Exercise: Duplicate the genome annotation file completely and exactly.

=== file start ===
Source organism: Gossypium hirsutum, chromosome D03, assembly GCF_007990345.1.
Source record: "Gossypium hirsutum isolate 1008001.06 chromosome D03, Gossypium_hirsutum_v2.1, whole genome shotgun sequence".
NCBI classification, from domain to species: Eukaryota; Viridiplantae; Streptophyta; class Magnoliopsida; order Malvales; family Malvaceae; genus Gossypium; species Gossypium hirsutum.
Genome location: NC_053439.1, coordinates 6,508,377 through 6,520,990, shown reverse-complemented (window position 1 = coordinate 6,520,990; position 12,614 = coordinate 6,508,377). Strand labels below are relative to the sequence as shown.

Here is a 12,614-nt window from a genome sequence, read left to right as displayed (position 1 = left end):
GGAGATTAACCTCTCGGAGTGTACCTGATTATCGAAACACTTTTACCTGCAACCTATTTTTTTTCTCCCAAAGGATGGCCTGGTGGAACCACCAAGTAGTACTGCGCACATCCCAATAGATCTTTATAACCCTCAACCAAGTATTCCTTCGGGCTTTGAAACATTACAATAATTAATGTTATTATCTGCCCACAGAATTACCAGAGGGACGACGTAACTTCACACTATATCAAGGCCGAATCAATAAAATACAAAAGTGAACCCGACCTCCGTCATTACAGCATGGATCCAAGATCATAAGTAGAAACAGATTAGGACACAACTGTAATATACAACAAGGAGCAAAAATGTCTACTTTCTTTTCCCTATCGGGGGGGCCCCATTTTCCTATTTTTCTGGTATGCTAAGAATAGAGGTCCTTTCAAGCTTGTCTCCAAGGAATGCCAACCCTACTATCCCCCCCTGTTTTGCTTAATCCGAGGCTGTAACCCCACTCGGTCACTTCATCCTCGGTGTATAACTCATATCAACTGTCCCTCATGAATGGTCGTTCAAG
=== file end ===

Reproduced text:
Source organism: Gossypium hirsutum, chromosome D03, assembly GCF_007990345.1.
Source record: "Gossypium hirsutum isolate 1008001.06 chromosome D03, Gossypium_hirsutum_v2.1, whole genome shotgun sequence".
NCBI classification, from domain to species: Eukaryota; Viridiplantae; Streptophyta; class Magnoliopsida; order Malvales; family Malvaceae; genus Gossypium; species Gossypium hirsutum.
Genome location: NC_053439.1, coordinates 6,508,377 through 6,520,990, shown reverse-complemented (window position 1 = coordinate 6,520,990; position 12,614 = coordinate 6,508,377). Strand labels below are relative to the sequence as shown.

Here is a 12,614-nt window from a genome sequence, read left to right as displayed (position 1 = left end):
GGAGATTAACCTCTCGGAGTGTACCTGATTATCGAAACACTTTTACCTGCAACCTATTTTTTTTCTCCCAAAGGATGGCCTGGTGGAACCACCAAGTAGTACTGCGCACATCCCAATAGATCTTTATAACCCTCAACCAAGTATTCCTTCGGGCTTTGAAACATTACAATAATTAATGTTATTATCTGCCCACAGAATTACCAGAGGGACGACGTAACTTCACACTATATCAAGGCCGAATCAATAAAATACAAAAGTGAACCCGACCTCCGTCATTACAGCATGGATCCAAGATCATAAGTAGAAACAGATTAGGACACAACTGTAATATACAACAAGGAGCAAAAATGTCTACTTTCTTTTCCCTATCGGGGGGGCCCCATTTTCCTATTTTTCTGGTATGCTAAGAATAGAGGTCCTTTCAAGCTTGTCTCCAAGGAATGCCAACCCTACTATCCCCCCCTGTTTTGCTTAATCCGAGGCTGTAACCCCACTCGGTCACTTCATCCTCGGTGTATAACTCATATCAACTGTCCCTCATGAATGGTCGTTCAAG